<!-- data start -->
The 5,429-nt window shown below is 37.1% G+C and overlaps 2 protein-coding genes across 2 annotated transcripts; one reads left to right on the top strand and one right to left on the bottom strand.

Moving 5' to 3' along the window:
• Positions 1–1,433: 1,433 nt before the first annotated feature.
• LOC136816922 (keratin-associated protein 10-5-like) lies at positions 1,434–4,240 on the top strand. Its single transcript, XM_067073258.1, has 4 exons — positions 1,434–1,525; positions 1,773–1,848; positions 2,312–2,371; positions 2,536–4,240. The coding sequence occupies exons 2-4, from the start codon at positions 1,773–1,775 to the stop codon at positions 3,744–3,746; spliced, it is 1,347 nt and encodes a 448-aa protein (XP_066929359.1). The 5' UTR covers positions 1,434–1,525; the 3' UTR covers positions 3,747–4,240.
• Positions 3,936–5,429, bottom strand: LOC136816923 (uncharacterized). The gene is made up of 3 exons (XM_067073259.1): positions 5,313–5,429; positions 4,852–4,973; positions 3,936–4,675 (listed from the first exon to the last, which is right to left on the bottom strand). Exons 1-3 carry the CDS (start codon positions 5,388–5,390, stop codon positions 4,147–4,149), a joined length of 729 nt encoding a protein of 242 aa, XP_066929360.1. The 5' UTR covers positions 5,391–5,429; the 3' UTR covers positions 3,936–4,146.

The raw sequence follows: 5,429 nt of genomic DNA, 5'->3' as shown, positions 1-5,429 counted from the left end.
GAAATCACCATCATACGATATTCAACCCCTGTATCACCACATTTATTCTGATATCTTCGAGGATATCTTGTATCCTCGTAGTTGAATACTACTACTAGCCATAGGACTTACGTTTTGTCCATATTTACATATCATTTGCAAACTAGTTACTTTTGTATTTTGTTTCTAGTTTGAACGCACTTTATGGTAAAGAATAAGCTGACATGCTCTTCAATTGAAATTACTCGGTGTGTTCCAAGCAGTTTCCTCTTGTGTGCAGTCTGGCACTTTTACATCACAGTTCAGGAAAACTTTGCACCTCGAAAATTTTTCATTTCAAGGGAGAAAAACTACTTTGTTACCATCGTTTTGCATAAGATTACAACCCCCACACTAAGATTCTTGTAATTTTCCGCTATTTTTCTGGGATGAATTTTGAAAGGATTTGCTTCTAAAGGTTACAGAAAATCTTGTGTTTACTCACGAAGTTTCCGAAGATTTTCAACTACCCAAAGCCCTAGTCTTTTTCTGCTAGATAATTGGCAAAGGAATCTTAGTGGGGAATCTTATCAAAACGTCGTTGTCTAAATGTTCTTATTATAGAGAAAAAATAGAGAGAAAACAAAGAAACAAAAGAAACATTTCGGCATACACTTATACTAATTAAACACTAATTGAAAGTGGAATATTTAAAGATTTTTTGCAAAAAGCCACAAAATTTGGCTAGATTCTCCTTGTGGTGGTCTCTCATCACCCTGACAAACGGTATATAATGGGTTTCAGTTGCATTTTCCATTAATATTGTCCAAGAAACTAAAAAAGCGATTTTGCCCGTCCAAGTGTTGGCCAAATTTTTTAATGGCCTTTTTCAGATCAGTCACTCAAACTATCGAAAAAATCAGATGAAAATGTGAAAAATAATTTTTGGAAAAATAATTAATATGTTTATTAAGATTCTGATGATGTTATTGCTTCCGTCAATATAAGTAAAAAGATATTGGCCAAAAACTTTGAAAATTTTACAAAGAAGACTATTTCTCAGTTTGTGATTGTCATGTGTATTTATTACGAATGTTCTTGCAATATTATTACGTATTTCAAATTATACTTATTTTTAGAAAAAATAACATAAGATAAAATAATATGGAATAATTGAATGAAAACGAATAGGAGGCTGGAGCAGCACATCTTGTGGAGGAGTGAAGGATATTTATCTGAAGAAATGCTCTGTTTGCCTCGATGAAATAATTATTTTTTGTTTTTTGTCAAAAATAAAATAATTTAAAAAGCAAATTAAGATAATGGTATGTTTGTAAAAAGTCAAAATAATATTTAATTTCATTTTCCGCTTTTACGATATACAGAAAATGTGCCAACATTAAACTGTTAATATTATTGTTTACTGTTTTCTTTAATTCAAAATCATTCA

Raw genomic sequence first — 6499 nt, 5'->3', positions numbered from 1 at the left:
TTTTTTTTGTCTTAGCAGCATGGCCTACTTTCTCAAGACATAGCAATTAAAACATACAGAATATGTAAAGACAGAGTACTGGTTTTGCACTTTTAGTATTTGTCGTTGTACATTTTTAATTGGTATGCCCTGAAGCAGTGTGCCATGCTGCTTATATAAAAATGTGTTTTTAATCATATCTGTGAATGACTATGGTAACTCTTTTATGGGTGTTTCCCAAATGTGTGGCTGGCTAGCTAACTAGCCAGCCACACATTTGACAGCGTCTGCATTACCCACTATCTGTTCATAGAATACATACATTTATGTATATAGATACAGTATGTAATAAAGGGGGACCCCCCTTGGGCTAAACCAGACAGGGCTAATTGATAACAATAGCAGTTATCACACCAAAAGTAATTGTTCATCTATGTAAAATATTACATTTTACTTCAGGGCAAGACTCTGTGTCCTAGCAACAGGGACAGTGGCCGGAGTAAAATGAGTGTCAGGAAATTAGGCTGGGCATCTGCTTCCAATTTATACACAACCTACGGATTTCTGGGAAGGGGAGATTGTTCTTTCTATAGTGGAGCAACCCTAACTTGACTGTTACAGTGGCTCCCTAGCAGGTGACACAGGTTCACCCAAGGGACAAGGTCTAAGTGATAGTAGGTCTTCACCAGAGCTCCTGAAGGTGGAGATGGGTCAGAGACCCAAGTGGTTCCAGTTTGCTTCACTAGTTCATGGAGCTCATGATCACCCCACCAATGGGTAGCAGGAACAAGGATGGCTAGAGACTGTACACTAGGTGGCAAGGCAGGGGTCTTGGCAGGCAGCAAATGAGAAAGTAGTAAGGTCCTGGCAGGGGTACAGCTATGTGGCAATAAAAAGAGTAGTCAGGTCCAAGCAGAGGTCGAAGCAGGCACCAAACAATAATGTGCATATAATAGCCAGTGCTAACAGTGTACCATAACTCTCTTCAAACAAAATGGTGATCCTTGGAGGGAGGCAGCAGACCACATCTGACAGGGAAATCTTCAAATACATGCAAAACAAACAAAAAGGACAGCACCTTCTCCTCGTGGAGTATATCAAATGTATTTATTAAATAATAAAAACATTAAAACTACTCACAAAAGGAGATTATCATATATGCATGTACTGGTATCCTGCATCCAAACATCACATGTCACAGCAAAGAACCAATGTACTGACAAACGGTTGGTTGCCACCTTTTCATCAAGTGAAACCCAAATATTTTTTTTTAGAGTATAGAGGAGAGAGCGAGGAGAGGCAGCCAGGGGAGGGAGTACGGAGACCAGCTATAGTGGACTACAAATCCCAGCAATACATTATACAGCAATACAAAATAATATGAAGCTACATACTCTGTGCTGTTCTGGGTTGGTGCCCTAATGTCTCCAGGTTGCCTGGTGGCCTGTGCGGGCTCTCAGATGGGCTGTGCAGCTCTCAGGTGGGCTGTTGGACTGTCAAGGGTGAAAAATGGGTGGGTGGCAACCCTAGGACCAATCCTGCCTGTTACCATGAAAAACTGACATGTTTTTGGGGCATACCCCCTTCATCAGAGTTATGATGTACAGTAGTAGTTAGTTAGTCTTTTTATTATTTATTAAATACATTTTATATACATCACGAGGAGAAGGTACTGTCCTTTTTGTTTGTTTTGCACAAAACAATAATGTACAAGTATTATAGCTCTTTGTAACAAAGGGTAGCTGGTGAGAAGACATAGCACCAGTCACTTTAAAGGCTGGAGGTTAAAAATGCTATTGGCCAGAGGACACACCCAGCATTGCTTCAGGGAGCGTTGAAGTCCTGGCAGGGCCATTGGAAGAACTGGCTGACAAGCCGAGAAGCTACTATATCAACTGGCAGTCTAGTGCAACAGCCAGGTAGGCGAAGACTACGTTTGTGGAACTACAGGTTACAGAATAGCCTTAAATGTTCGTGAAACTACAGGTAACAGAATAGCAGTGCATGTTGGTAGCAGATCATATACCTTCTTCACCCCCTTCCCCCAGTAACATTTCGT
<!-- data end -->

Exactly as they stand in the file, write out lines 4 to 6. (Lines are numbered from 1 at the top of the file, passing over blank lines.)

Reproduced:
• LOC136816922 (keratin-associated protein 10-5-like) lies at positions 1,434–4,240 on the top strand. Its single transcript, XM_067073258.1, has 4 exons — positions 1,434–1,525; positions 1,773–1,848; positions 2,312–2,371; positions 2,536–4,240. The coding sequence occupies exons 2-4, from the start codon at positions 1,773–1,775 to the stop codon at positions 3,744–3,746; spliced, it is 1,347 nt and encodes a 448-aa protein (XP_066929359.1). The 5' UTR covers positions 1,434–1,525; the 3' UTR covers positions 3,747–4,240.
• Positions 3,936–5,429, bottom strand: LOC136816923 (uncharacterized). The gene is made up of 3 exons (XM_067073259.1): positions 5,313–5,429; positions 4,852–4,973; positions 3,936–4,675 (listed from the first exon to the last, which is right to left on the bottom strand). Exons 1-3 carry the CDS (start codon positions 5,388–5,390, stop codon positions 4,147–4,149), a joined length of 729 nt encoding a protein of 242 aa, XP_066929360.1. The 5' UTR covers positions 5,391–5,429; the 3' UTR covers positions 3,936–4,146.

The raw sequence follows: 5,429 nt of genomic DNA, 5'->3' as shown, positions 1-5,429 counted from the left end.